Updated on 19 November 2020
Reading time: 3 minutes
Combine your fascination for art with your love of the great outdoors on a two-wheeled adventure to Giverny. This picturesque village in the Seine Valley is famously known for being where Claude Monet, the Master of Impressionism, lived from 1883 until his death in 1926. Today the Seine Valley is one of the most cycle-friendly places in Normandy and exploring it by bike provides a wonderful day out, with Giverny the perfect pit-stop.
Giverny and Impressionism
Giverny is one of the most popular villages in Normandy, made famous around the world by the works of the painter Claude Monet, who lived there from 1883 to 1926. To fully appreciate the charm of the village, visit the Fondation Monet to experience the artist’s house and gardens with your own eyes. You’ll probably get a feeling of déja vu, just like walking into a painting like his famous water lilies. Pay further tribute to the master by visiting his grave at the Church of Sainte-Radegonde just up the road and, get your fix of Impressionist paintings with a visit to the Musée des Impressionnismes, which is labelled accueil vélo (‘cyclists welcome’). In keeping with its colourful history, the Restaurant Baudy is a true institution in the village, known to be the meeting spot of many famous artists such as Renoir and Boudin. Giverny also boasts a few culinary masters, such as Michelin-starred chef David Gallienne, who owns the spectacular restaurant Le Jardin des Plumes.
Easy to get to
Giverny is located on the 430km Seine à Vélo cycle route that links Paris to Honfleur, Deauville and Le Havre through a mixture of paths and quiet country lanes. The quickest way to get there is via Vernon and along the banks of the River Seine. Vernon is easily reached by train from Rouen and Paris. Leaving Vernon, cross the Clémenceau bridge towards Giverny. At the end of the bridge, on the left, enjoy the view over the River Seine and the old mill and half-timbered house which sits on the remains of the 12th-century medieval bridge that juts out over the river.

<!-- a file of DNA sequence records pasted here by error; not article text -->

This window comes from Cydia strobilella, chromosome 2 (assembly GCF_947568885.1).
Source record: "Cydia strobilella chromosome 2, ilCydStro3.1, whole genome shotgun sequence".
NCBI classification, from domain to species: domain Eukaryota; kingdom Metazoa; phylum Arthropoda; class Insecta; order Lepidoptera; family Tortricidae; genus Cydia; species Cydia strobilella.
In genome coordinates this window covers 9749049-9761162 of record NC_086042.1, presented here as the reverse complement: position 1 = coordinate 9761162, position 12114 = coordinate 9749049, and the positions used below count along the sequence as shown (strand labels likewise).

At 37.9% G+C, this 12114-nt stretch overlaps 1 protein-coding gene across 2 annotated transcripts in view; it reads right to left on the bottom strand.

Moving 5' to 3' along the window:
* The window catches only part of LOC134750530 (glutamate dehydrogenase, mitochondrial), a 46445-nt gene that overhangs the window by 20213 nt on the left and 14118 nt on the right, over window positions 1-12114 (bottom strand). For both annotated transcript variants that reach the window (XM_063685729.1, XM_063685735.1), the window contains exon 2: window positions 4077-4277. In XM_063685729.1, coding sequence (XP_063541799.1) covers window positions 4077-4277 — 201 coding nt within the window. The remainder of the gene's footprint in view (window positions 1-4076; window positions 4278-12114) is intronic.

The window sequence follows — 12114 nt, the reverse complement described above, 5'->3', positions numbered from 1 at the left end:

Follow the signs
Perfect for all ages and abilities, this 20-minute cycle route is well signposted and offers beautiful scenery and easy cycling on relatively flat terrain. When you get to Giverny, lock your bike to the wooden rails. In peak season, feel free to ask at the tourist office at the entrance of the village where you should leave your bike.
After you have visited Giverny, continue your journey along the Epte river which crosses Giverny until you reach the Avenue Verte cycle route which runs all the way from London to Paris (15km / one hour), enjoying a stop in the town of Gisors with its castle, passing through Saint-Clair-sur-Epte where the treaty of the foundation of the Duchy of Normandy was signed.
Tips before you set out
Bring water and wear a helmet and hi-vis vest so you can be easily seen. Ideally, pack a repair kit in case you encounter any technical issues with your bike. Don’t forget to check the weather before you head off, as rain is quite common in Normandy!